Teachers opted out of the traditional brick and mortar class for an online school
Two teachers decided to leave the traditional classroom setting to teach virtually at Tennesee Connections Academy, an online public school.
Andrea Jackson was teaching in Clarksville- Montgomery County school system, and when the district switched to online learning, she saw this as an opportunity for herself.
“And so I saw an opportunity with what they were doing with virtual, and I thought, how much more of a connection you can make with students online and really meet their individual needs,” says Jackson.
After 14 years of in-class instruction, Andrea says that is was beneficial going to another institution that is familiar with online teaching and learning.
“And what a better way in order to reach those students and get better connected with the families and give them personalized learning than to go to a virtual school that has already been established,” says Jackson.
Jayme Hubble leaves Metro Nashville Public Schools to join Tennessee connections academy. She says consistency was a factor in making the switch after seven years of being in a traditional classroom.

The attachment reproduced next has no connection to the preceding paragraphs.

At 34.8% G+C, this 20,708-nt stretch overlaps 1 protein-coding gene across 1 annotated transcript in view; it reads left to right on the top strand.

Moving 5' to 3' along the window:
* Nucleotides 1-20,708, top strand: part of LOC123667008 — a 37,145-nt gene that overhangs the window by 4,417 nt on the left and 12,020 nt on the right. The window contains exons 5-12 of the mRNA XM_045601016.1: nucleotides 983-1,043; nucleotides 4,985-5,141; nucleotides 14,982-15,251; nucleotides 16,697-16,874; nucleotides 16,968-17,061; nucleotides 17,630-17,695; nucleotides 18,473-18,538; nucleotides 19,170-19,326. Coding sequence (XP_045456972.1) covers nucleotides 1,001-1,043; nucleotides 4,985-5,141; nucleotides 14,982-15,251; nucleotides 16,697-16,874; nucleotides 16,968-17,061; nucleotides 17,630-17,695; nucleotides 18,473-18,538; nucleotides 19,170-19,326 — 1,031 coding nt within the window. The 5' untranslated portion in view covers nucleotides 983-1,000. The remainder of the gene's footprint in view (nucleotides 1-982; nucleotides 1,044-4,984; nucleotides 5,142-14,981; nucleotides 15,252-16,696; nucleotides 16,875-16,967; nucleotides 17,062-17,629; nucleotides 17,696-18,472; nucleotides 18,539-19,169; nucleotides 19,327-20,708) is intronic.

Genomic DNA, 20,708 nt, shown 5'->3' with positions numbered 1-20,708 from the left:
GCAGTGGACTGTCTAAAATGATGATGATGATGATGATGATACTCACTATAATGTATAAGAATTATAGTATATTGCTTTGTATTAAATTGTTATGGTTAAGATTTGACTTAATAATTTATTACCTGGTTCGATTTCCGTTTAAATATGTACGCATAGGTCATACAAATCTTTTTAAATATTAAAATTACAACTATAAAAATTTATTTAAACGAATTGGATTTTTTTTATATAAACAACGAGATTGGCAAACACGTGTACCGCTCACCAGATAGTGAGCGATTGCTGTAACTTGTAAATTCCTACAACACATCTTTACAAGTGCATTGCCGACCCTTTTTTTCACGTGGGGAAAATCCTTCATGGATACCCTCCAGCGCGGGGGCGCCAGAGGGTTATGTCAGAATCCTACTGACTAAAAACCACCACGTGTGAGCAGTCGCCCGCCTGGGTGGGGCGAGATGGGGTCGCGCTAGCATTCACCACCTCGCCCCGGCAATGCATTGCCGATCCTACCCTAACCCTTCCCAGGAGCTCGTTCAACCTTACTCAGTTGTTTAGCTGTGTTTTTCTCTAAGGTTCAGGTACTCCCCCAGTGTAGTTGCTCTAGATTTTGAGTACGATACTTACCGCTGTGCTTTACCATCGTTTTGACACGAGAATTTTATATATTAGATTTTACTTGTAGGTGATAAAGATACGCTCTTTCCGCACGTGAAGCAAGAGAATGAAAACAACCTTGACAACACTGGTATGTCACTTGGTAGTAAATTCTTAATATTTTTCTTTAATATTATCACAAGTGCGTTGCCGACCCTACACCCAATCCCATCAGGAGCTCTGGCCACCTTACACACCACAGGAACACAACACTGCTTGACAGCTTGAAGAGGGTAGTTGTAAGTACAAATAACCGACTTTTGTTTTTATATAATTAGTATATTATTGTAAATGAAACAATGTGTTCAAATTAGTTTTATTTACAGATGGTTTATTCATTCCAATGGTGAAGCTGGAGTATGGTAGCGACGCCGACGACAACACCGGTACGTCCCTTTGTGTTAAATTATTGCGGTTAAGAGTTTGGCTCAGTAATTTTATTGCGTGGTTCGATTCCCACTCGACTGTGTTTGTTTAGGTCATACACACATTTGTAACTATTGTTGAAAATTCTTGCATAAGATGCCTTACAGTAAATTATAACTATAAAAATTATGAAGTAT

“I choose to leave the brick and mortar classroom to come to the virtual classroom for consistency purposes.”
When the pandemic made its debut, her school district, like many others, faced challenges.
“When the pandemic hit, we weren’t able to teach what they needed from March until the end of May. And while we did our best with what we were given, our best was not alot of learning and education.
According to Hubble, the connections academy is a more reliable environment.
“As families choose this option, you know you’re getting consistency with the families, and you know you’re getting consistency with me,” says Hubble.
Sean Braisted, the public information officer for metro Nashville Schools, says that right now, the district has the lowest vacancy rates for teachers than they’ve seen in a while.